Updated: Jun 11, 2020
The scent of lavender is one of the more powerful sensory experiences of the summer herb garden. This sweet, green floral aroma with notes of camphor has the magical ability to conjure a drowsy nostalgia and memories of the past. The complex fragrance of lavender is created by the merging of roughly 180 chemicals which evolved to lure bees and other pollinators in the summer heat to the purple flowers. Indeed the plant–with its flowers (which are not quite blue, gray, lilac, or purple), its very strong fragrance, and its fine leaves and feathery growth form– is perhaps the quintessential plant of Mercury and elemental Air.
There are currently about 39 recognized species in the genus Lavandula (which is part of the mint family), all of which are native to the Old World. These species include the common Old English lavender, French lavender and Spanish lavender. Lavender grows readily in the hotter drier climates of the Mediterranean and flourishes best in dry, well-drained soil in full sun. It is also cultivated in temperate gardens all over the world, but the plant can be susceptible to root rot in areas with high humidity or saturated soil. It blooms throughout the summer, and the scent is carried in the foliage as well as the flowers.
Lavender has been consistently used since ancient times. Its names, both common (lavender) and scientific (Lavandula), come from the latin verb for washing, lavare. Many of it’s usages throughout history have been related to cleanliness. It has been an additive to bathing water through ancient Rome, medieval Europe, to the Victorian Era and on into the present day. Likewise, and still tied to the notion of cleanliness, lavender was used to scent linens and to keep moths and insects from clothing through all of those periods. Additionally, because the plant produces a large amount of essential oil which is easily extracted with steam distillation, lavender has long been an ingredient in the art of perfumery. In fact, it’s one of the ingredients in the popular Victorian Eau de Cologne Florida Water, which also has ties to cleanliness. In hot summers, where Victorian fashion dictated that one wore a great deal of clothing, Florida water provided a bit of cooling relief as the alcohol evaporated, and helped mask the odor of sweat. Today, Florida water continues to be popular with magicians and occultists for all manner of psychic cleansing.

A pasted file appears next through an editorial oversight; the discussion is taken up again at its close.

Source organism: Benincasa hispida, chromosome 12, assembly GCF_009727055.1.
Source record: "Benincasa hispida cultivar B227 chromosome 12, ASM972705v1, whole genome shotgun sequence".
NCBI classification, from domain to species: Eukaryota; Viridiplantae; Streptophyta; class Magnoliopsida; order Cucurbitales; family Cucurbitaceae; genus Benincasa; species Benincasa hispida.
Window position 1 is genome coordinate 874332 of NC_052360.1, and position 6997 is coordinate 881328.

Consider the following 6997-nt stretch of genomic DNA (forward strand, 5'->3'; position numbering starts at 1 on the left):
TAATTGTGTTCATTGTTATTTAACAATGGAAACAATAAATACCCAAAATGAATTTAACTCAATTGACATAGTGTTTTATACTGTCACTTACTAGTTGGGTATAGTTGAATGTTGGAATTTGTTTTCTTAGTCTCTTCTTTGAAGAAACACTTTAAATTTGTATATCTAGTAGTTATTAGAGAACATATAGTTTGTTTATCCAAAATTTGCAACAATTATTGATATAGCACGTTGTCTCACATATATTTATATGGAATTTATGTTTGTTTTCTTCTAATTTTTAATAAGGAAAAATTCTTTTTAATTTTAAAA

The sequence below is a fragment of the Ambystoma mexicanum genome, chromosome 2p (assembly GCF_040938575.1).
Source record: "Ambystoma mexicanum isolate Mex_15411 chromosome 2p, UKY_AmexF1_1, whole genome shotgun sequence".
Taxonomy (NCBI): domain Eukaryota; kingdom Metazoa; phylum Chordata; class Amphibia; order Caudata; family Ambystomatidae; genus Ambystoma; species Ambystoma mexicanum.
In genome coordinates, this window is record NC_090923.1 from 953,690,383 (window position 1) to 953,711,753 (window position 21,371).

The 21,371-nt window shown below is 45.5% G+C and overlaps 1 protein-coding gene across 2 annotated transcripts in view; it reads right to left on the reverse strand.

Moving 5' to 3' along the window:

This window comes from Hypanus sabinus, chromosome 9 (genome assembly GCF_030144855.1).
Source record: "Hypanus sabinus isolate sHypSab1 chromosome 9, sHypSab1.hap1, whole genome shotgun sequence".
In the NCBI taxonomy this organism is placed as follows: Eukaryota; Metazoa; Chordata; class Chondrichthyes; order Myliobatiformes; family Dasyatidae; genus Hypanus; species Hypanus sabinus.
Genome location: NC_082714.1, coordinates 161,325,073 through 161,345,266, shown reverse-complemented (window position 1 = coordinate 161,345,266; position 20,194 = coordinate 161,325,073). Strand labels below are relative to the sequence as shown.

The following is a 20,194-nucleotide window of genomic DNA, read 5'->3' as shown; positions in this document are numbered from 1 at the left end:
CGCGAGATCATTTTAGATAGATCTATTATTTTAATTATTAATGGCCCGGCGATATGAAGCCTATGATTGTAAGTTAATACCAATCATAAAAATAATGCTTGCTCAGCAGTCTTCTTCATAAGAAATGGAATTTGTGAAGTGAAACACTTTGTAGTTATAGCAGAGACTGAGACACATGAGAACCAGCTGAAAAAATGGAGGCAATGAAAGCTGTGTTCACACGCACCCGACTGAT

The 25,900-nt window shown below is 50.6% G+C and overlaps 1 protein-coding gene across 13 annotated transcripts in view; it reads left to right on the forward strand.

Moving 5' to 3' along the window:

In addition to its cleansing properties lavender is also a useful healing herb, and healing uses were first described by the Roman physician Dioscorides in the 1st century CE. Lavender was quite popular in the medieval materia medica; the medieval herbalist and botanist Saint Hildegard of Bingen perscribed it for a number of maladies. Our old friend Nicholas Culpeper (the 17th century English herbalist) says of lavender: “Mercury owns the herb; and it carries his effects very potently”. By this he means it is an airy, balancing herb and very efficacious against the maladies of Jupiter. The diseases governed by Jupiter include apoplexy, pleurisy, diseases of the liver, piles, colds and influenza, and, in the mental sphere, restlessness and overheating of the mind. Throughout the centuries Lavender has also been prescribed for headaches, faintness, hysteric fits, panic attacks, heartaches and grief. Modernly, lavender is showing promise as an aerosolized antiviral and calming agent in some hospitals and clinics, hinting that the knowledge of physickers may not be that far off the map. It’s also being explored as an effective topical treatment for wounds and burns with anti-bacterial, anti-microbial, anti-fungal and anti-inflammatory properies.